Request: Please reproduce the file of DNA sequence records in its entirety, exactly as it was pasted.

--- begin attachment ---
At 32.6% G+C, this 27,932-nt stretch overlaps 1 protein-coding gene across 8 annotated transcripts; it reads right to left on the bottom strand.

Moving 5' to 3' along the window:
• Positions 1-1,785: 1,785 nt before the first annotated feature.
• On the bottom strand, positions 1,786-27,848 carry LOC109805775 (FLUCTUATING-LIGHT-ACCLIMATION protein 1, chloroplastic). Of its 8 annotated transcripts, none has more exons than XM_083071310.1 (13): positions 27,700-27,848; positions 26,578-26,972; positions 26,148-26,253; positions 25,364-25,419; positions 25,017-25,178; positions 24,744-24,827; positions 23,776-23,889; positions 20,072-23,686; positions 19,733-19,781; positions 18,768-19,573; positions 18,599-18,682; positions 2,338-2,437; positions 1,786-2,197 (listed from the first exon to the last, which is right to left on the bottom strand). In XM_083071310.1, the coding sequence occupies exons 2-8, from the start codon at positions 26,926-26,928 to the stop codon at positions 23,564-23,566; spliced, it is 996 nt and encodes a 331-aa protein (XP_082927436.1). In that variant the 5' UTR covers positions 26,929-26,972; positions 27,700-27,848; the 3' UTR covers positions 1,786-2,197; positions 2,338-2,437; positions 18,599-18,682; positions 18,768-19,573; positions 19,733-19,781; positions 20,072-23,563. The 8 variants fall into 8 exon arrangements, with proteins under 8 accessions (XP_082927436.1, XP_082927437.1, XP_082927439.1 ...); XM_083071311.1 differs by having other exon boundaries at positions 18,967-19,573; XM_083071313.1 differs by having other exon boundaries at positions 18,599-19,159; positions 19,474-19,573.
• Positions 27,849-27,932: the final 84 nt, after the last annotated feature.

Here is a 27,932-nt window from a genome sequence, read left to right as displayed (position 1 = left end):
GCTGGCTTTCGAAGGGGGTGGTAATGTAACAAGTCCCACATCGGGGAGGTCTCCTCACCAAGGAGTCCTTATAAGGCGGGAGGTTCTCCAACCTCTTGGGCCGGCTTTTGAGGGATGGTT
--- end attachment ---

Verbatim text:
At 32.6% G+C, this 27,932-nt stretch overlaps 1 protein-coding gene across 8 annotated transcripts; it reads right to left on the bottom strand.

Moving 5' to 3' along the window:
• Positions 1-1,785: 1,785 nt before the first annotated feature.
• On the bottom strand, positions 1,786-27,848 carry LOC109805775 (FLUCTUATING-LIGHT-ACCLIMATION protein 1, chloroplastic). Of its 8 annotated transcripts, none has more exons than XM_083071310.1 (13): positions 27,700-27,848; positions 26,578-26,972; positions 26,148-26,253; positions 25,364-25,419; positions 25,017-25,178; positions 24,744-24,827; positions 23,776-23,889; positions 20,072-23,686; positions 19,733-19,781; positions 18,768-19,573; positions 18,599-18,682; positions 2,338-2,437; positions 1,786-2,197 (listed from the first exon to the last, which is right to left on the bottom strand). In XM_083071310.1, the coding sequence occupies exons 2-8, from the start codon at positions 26,926-26,928 to the stop codon at positions 23,564-23,566; spliced, it is 996 nt and encodes a 331-aa protein (XP_082927436.1). In that variant the 5' UTR covers positions 26,929-26,972; positions 27,700-27,848; the 3' UTR covers positions 1,786-2,197; positions 2,338-2,437; positions 18,599-18,682; positions 18,768-19,573; positions 19,733-19,781; positions 20,072-23,563. The 8 variants fall into 8 exon arrangements, with proteins under 8 accessions (XP_082927436.1, XP_082927437.1, XP_082927439.1 ...); XM_083071311.1 differs by having other exon boundaries at positions 18,967-19,573; XM_083071313.1 differs by having other exon boundaries at positions 18,599-19,159; positions 19,474-19,573.
• Positions 27,849-27,932: the final 84 nt, after the last annotated feature.

Here is a 27,932-nt window from a genome sequence, read left to right as displayed (position 1 = left end):
GCTGGCTTTCGAAGGGGGTGGTAATGTAACAAGTCCCACATCGGGGAGGTCTCCTCACCAAGGAGTCCTTATAAGGCGGGAGGTTCTCCAACCTCTTGGGCCGGCTTTTGAGGGATGGTT